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I heard that bookmarks of a pdf file are stored in plain text somewhere in the file. I was wondering if it is possible to import and export bookmarks of a pdf file into and from a text file, for batch processing?

If yes, is there any description on the syntax for editing the text file containing bookmarks of a pdf file?

I was hoping for free software solutions for Ubuntu 10.10 and for Windows 7.

Thanks and regards!

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3 Answers 3

up vote 9 down vote accepted

There's quite a variety of tools that can extract bookmarks from a pdf to a plain text file, and vice versa. For example, you can use pdftk, the iText toolbox (older versions only, get itext-2.0.1.jar), my own pdfWritebookmarks tool, and JPdfBookmarks which even has a GUI.

I have a script that can convert between the formats of many of these tools:

Another very nice way is to add bookmarks to a pdf via pdflatex.

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The specification for PDF files is available as a freely downloadable PDF from Adobe - or at least it was last time I checked. However, most PDF files have most compressible data in them compressed. There probably was a basically plaintext version of PDF once upon a time, and if so it will still be valid now, but actually getting a file in that form may be a problem.

Although I haven't done it, one very likely possibility (if you're willing to pay) is to buy Acrobat Pro, and to use the Javascript scripting abilities built into that application. To get you started...

This tutorial shows how to create bookmarks automatically using Javascript in Acrobat 7.0 Pro (the version included in Creative Suite CS2). Although that's getting a bit old, the same technique should work fine for newer versions.

Adobe applications do include a library for reading/writing text files using Javascript (something that Javascript doesn't have as standard), so it's possible to write your own import/export scripts, though non-trivial to make those scripts robust.

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Thanks! Is there a Linux version of Acrobat Pro ? –  Tim Apr 28 '11 at 6:58
Sorry - I very much doubt it. AFAIK its a Mac or Windows thing, and Adobe are unlikely to support Linux unless a huge number of creative professionals (1) start using that platform, and (2) show that they're willing to pay lots for proprietary software rather than use FOSS alternatives. Seems unlikely. For a free solution, you might try a library such as… (for Ruby). I know even less about this - I just found it on Google. –  Steve314 Apr 28 '11 at 7:10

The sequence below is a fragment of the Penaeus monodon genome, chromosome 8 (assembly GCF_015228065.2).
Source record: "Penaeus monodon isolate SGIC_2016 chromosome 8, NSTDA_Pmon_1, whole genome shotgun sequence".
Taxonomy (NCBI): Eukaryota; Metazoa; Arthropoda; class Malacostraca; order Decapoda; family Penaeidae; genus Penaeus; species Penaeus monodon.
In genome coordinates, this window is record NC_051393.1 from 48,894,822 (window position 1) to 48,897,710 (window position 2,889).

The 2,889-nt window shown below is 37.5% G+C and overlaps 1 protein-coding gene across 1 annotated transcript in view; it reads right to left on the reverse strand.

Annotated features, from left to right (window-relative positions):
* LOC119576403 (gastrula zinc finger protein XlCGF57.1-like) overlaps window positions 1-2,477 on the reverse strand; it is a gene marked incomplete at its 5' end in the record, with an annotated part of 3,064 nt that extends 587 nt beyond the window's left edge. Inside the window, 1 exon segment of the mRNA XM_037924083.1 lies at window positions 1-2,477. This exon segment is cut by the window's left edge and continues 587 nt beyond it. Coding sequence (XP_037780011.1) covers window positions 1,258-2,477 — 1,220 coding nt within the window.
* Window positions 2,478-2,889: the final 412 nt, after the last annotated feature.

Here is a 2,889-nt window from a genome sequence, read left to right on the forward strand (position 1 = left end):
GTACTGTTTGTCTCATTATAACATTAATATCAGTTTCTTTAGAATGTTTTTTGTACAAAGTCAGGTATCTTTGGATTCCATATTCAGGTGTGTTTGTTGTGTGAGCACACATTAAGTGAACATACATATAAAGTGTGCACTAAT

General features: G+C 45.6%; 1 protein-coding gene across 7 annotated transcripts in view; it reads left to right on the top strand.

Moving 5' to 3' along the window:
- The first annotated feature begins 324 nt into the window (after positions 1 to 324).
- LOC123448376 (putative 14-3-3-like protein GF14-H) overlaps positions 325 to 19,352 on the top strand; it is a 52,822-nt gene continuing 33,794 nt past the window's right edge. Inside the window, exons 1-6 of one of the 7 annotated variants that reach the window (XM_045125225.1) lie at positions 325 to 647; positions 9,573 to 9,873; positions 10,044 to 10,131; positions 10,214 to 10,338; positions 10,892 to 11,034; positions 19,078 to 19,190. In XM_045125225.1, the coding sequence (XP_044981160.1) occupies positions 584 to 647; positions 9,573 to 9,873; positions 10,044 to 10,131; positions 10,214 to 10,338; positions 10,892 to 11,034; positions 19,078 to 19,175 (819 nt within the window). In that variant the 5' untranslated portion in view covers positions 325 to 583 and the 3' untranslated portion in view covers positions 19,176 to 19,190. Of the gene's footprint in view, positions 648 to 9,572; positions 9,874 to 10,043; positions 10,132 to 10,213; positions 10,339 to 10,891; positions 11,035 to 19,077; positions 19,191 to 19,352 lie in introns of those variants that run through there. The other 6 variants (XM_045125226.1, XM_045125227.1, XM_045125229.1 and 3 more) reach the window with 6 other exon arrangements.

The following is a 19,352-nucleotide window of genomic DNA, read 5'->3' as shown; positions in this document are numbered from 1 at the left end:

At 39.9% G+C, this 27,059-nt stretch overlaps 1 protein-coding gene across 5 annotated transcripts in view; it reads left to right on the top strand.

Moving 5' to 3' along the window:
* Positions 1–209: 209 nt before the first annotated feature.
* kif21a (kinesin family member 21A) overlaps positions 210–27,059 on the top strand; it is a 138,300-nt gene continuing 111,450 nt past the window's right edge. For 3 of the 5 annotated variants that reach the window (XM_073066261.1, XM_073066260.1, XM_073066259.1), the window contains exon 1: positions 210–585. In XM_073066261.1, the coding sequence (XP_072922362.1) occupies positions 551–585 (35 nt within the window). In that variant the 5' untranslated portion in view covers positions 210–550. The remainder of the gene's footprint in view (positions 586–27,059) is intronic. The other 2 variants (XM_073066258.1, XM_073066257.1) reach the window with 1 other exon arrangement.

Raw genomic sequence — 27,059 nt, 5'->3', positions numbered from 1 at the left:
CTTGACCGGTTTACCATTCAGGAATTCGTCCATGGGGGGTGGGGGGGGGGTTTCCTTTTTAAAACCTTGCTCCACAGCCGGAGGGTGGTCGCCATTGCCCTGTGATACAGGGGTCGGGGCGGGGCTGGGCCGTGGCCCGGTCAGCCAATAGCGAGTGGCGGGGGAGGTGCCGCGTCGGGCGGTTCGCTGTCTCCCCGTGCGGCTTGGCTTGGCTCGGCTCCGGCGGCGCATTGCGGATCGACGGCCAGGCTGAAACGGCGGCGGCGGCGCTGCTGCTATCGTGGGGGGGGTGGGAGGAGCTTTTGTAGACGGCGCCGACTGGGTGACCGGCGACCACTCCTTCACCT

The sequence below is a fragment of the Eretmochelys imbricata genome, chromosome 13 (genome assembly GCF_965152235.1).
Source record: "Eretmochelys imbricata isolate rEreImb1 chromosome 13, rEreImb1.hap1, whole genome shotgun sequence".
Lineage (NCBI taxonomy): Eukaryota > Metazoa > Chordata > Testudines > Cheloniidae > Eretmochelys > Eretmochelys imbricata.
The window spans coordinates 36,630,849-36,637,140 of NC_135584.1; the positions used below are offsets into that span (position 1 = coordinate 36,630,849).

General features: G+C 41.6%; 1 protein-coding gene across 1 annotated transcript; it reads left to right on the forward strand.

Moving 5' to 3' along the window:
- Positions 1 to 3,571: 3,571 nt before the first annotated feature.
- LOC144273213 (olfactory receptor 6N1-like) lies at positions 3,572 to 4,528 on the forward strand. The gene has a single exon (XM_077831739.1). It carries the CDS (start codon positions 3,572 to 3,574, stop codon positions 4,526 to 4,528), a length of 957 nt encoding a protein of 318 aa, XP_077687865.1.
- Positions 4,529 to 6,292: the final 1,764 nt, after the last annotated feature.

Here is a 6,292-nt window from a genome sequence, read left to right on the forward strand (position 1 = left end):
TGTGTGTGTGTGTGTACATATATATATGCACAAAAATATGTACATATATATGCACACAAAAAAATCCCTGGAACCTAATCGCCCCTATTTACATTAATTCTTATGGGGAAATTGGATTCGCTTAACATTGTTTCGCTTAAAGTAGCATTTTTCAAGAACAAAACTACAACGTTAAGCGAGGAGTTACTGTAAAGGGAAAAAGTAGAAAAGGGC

If you have a version of a document that has bookmarks and want to copy them over, a much simpler way is to use PDF-XChange Viewer (I used v2.5.211). Open the PDF that has the bookmarks (the source PDF), select all the bookmarks in the bookmarks pane, copy them using Ctrl+C, open the PDF that doesn't have the bookmarks (the target PDF), and paste them (Ctrl+V) in that PDF's bookmarks pane. PDF-Xchange Viewer preserves bookmark properties as they were from the source PDF (including any bold / italic formatting on the bookmark text). If for some reason some of the sections of the target PDF are lower or higher due to revisions made to the document, you can click the bookmark needing correction, scroll to where on the page you'd like the bookmark to open to, right-click the bookmark again and click "Set Destination". Repeat this last part as needed for any offending bookmark. Save the target PDF when finished.

This worked great for me, was quite intuitive, and I was done in a few minutes. In my particular scenario, a co-worker had produced a very long document using Word for Mac which didn't have bookmarks. Due to the length of the document, I wanted bookmarks corresponding to the document's outline. I could get Word for Windows to save the document as a PDF with bookmarks, but some formatting differences between Word for Windows and Word for Mac threw off the page count quite off (in particular, there were differences in white space around footers, and differences in the spacing between figures and the caption). I was able to play around with the headers & footers and figure sizes to get the pagination correct in Word for Windows, then saved to PDF w/ bookmarks. Unfortunately, there still were some differences in the formatting such that I wished to just apply the bookmarks to the original PDF, and that's when I figured out the solution above.

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